The film studio took a big hit to its reputation when hackers released a flood of data stolen from its servers. And according to earnings announced Tuesday, it also took a hit to its bottom line.
This year’s shortlist was selected from over 173,000 photos in 171 countries, including 13 British photographers.
A week after the news broke that she’d be leaving her position of 15 years, Pascal sat down with Tina Brown on Wednesday, addressing the hack and its consequences for the first time publicly.
After months of speculation, Marvel and Sony announced a deal for Spider-Man to join the same cinematic universe as Iron Man, Captain America, and Thor.
Screw you guys, this is the best mashup you’ll see today!
A rep for director Paul Feig confirmed to BuzzFeed News that the actors are currently in negotiations.
Randall Park, who played the North Korean leader in The Interview, spoke candidly about his role in the controversial film and the unexpected result of the media scrutiny.
Modern media is dominated by a handful of giants, each with Byzantine internal structures. Here’s why.
Two high-level officials offer new support for the claim that North Korea orchestrated the attack on Sony’s servers.
Kazuo Hirai said Sony was the victim of “one of the most vicious and malicious cyber attacks” and praised those “who stood up against the extortionist efforts of criminals.”
The Facebook founder says the Oculus Rift headset could be the future of the internet. But to get there, he needs to do battle with the entire gaming industry.
An illustrated exploit with the famously controversial duo.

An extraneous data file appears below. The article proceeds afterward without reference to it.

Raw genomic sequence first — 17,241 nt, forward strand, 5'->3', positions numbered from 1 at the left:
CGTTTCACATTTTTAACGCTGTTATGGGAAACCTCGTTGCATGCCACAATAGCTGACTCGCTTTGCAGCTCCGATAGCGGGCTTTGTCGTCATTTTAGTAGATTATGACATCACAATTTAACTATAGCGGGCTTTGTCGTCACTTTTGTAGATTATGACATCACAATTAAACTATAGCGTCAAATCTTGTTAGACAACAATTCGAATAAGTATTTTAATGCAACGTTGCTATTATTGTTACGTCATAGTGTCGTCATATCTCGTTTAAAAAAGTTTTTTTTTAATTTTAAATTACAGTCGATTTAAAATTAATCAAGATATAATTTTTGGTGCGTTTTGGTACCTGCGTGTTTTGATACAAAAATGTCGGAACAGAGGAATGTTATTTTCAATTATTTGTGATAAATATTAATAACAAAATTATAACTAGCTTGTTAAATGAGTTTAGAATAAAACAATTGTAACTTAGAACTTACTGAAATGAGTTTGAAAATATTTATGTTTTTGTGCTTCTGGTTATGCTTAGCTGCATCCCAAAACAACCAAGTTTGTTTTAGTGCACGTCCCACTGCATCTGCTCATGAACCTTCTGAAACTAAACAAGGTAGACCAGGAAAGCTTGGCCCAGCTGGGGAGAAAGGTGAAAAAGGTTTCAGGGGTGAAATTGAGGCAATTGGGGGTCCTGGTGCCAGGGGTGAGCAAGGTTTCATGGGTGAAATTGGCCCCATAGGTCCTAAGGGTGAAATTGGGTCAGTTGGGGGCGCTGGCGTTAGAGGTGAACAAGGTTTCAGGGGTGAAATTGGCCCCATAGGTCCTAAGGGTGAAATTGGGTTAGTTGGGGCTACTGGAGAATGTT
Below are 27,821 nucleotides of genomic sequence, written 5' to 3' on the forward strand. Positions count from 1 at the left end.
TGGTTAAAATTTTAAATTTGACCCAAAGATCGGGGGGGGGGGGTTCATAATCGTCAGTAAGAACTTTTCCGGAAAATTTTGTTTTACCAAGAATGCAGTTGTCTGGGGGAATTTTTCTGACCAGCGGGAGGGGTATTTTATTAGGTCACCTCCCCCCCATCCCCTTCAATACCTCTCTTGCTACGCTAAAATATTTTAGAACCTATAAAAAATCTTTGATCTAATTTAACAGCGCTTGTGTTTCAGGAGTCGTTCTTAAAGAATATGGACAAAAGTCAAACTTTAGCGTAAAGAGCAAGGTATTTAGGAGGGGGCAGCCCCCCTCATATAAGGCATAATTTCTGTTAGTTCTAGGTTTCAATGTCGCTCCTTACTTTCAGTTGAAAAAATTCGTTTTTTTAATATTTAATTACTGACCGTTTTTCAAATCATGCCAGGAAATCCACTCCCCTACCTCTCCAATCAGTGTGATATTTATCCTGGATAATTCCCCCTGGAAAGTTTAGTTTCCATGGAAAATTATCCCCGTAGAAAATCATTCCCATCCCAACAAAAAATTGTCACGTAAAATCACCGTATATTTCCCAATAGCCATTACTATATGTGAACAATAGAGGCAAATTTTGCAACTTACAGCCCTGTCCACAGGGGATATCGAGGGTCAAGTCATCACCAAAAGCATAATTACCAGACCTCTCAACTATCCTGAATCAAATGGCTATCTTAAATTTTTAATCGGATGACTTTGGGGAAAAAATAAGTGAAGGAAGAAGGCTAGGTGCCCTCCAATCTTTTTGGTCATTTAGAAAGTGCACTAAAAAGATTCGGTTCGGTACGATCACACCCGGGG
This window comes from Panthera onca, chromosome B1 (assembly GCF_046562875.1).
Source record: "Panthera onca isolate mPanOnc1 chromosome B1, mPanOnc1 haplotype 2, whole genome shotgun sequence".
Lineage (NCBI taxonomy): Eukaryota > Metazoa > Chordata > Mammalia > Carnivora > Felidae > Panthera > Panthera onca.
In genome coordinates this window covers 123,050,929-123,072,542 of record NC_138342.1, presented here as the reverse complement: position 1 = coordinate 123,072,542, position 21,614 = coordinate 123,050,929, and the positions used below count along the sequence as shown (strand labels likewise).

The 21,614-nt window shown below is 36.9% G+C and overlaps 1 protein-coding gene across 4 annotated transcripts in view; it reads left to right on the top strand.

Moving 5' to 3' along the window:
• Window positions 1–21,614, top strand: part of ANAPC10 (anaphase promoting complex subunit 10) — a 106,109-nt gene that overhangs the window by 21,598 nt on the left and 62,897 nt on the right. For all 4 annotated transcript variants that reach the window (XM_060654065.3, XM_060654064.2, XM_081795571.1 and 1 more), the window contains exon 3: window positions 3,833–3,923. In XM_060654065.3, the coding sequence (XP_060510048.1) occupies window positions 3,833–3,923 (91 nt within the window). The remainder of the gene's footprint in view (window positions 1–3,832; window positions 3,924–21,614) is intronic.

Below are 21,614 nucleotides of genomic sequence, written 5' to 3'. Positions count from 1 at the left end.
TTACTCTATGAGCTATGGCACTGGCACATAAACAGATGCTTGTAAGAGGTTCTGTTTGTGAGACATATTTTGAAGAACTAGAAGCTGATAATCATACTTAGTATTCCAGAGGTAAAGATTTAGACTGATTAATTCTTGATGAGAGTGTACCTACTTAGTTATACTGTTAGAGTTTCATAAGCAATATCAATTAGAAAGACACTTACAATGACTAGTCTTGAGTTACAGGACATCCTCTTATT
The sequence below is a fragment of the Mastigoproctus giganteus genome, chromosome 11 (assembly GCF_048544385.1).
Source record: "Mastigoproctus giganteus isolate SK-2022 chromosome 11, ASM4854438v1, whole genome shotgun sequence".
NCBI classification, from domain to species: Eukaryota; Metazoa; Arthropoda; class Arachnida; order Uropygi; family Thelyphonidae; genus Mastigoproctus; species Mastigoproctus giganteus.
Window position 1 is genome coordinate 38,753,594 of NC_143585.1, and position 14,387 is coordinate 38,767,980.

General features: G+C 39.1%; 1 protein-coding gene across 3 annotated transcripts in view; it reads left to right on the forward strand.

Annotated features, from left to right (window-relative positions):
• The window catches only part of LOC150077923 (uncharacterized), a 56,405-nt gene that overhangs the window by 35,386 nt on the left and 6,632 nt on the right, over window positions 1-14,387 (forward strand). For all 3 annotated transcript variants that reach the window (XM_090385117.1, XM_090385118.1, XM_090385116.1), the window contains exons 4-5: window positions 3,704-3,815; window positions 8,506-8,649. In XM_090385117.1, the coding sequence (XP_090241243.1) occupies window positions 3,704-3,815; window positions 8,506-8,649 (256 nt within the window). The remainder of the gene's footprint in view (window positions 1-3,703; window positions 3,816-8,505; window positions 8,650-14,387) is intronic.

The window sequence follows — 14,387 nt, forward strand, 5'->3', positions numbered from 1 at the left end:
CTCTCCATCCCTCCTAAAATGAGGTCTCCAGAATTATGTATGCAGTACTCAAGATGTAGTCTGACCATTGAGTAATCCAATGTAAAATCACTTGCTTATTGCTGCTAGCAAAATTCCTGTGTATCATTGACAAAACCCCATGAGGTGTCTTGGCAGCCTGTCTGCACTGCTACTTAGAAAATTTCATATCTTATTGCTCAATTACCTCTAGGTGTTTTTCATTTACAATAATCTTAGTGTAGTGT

A hacker group has claimed responsibility for disabling the services.
“Let freedom ring!” a movie theater employee told the crowd before the showing began.
UPDATE: In addition to upwards of 300 theaters, the most controversial movie ever is available on YouTube, Sony, Microsoft Xbox, and Google Play in the U.S., starting at 10 a.m. PT/1 p.m. ET on Dec. 24.
If you have “expert-level knowledge of advanced persistent threats”, then Sony wants to hear from you.
Sony previously told publishers including the New York Times and The Hollywood Reporter to stop publishing the “stolen information” released by hackers.
BuzzFeed News talks to cybersleuths who remain unconvinced of the FBI’s assertion that North Korea was behind the hack.
The suspected cyberattack comes just days after President Obama promised a “proportional response” to North Korea’s hack of Sony Pictures.
On Sunday morning, President Obama called the alleged North Korean hacking an act of “cybervandalism,” but Rep. Mike Rogers thinks the White House needs to do more.
Pyongyang has labeled U.S. government claims that it was responsible for the hack as “groundless and slanderous.”
The president says Sony shouldn’t have killed The Interview.
It’s extremely rare for the U.S. to officially blame a nation for a cyberattack. Meanwhile, the hackers sent Sony a message saying they were “wise” to cancel the release of The Interview.
In a briefing Thursday, the White House said it was weighing a “proportional response” to the cyberattack against Sony.
And he loves Team America.
The hackers “knew more about the company, Sony, and its vulnerabilities than they knew, or needed to know, about hacking,” one said.
Emails between a producer and Sony chair Michael Lynton discussed that idea while talking about the financial performance of Denzel Washington’s The Equalizer.
Asked about the Sony hack, the President also told ABC News on Wednesday that American authorities found “no credible evidence though of any serious threat to theaters.”